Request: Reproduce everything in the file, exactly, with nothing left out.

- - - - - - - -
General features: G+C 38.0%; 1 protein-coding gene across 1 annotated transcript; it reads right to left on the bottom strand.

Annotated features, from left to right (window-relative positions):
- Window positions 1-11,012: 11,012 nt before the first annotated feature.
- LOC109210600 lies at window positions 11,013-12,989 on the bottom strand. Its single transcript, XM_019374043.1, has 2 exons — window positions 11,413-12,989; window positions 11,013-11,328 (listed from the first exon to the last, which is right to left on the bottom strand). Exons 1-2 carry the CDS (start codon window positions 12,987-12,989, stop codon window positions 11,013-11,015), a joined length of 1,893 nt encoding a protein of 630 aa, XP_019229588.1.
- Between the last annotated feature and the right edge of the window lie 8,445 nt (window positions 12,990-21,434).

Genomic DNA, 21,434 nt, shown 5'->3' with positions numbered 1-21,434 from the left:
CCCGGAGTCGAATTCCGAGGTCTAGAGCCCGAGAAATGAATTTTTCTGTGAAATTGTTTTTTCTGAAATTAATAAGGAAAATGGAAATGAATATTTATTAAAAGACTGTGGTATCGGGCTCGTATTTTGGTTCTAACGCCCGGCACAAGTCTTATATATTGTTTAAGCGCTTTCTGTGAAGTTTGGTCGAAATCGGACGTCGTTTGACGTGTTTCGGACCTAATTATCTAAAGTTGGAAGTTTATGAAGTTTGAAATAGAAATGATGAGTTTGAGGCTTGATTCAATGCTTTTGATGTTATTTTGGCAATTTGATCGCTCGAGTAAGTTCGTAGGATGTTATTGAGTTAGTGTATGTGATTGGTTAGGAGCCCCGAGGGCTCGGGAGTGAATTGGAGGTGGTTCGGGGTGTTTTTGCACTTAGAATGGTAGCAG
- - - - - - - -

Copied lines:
General features: G+C 38.0%; 1 protein-coding gene across 1 annotated transcript; it reads right to left on the bottom strand.

Annotated features, from left to right (window-relative positions):
- Window positions 1-11,012: 11,012 nt before the first annotated feature.
- LOC109210600 lies at window positions 11,013-12,989 on the bottom strand. Its single transcript, XM_019374043.1, has 2 exons — window positions 11,413-12,989; window positions 11,013-11,328 (listed from the first exon to the last, which is right to left on the bottom strand). Exons 1-2 carry the CDS (start codon window positions 12,987-12,989, stop codon window positions 11,013-11,015), a joined length of 1,893 nt encoding a protein of 630 aa, XP_019229588.1.
- Between the last annotated feature and the right edge of the window lie 8,445 nt (window positions 12,990-21,434).

Genomic DNA, 21,434 nt, shown 5'->3' with positions numbered 1-21,434 from the left:
CCCGGAGTCGAATTCCGAGGTCTAGAGCCCGAGAAATGAATTTTTCTGTGAAATTGTTTTTTCTGAAATTAATAAGGAAAATGGAAATGAATATTTATTAAAAGACTGTGGTATCGGGCTCGTATTTTGGTTCTAACGCCCGGCACAAGTCTTATATATTGTTTAAGCGCTTTCTGTGAAGTTTGGTCGAAATCGGACGTCGTTTGACGTGTTTCGGACCTAATTATCTAAAGTTGGAAGTTTATGAAGTTTGAAATAGAAATGATGAGTTTGAGGCTTGATTCAATGCTTTTGATGTTATTTTGGCAATTTGATCGCTCGAGTAAGTTCGTAGGATGTTATTGAGTTAGTGTATGTGATTGGTTAGGAGCCCCGAGGGCTCGGGAGTGAATTGGAGGTGGTTCGGGGTGTTTTTGCACTTAGAATGGTAGCAG